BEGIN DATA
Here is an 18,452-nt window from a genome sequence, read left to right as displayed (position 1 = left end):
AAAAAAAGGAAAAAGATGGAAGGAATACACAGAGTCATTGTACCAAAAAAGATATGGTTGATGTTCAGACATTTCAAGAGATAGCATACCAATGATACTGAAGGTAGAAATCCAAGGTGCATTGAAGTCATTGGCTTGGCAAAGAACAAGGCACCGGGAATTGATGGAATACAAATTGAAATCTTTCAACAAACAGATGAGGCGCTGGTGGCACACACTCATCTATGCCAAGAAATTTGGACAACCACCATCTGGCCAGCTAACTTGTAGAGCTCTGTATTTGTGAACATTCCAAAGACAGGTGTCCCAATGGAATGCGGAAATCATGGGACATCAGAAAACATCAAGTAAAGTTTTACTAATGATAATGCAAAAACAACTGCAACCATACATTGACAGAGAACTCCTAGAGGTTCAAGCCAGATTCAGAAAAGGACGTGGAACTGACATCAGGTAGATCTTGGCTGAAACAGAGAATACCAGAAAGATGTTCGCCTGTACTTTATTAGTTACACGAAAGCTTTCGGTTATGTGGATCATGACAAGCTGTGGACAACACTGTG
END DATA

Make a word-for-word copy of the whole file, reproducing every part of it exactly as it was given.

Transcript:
Here is an 18,452-nt window from a genome sequence, read left to right as displayed (position 1 = left end):
AAAAAAAGGAAAAAGATGGAAGGAATACACAGAGTCATTGTACCAAAAAAGATATGGTTGATGTTCAGACATTTCAAGAGATAGCATACCAATGATACTGAAGGTAGAAATCCAAGGTGCATTGAAGTCATTGGCTTGGCAAAGAACAAGGCACCGGGAATTGATGGAATACAAATTGAAATCTTTCAACAAACAGATGAGGCGCTGGTGGCACACACTCATCTATGCCAAGAAATTTGGACAACCACCATCTGGCCAGCTAACTTGTAGAGCTCTGTATTTGTGAACATTCCAAAGACAGGTGTCCCAATGGAATGCGGAAATCATGGGACATCAGAAAACATCAAGTAAAGTTTTACTAATGATAATGCAAAAACAACTGCAACCATACATTGACAGAGAACTCCTAGAGGTTCAAGCCAGATTCAGAAAAGGACGTGGAACTGACATCAGGTAGATCTTGGCTGAAACAGAGAATACCAGAAAGATGTTCGCCTGTACTTTATTAGTTACACGAAAGCTTTCGGTTATGTGGATCATGACAAGCTGTGGACAACACTGTG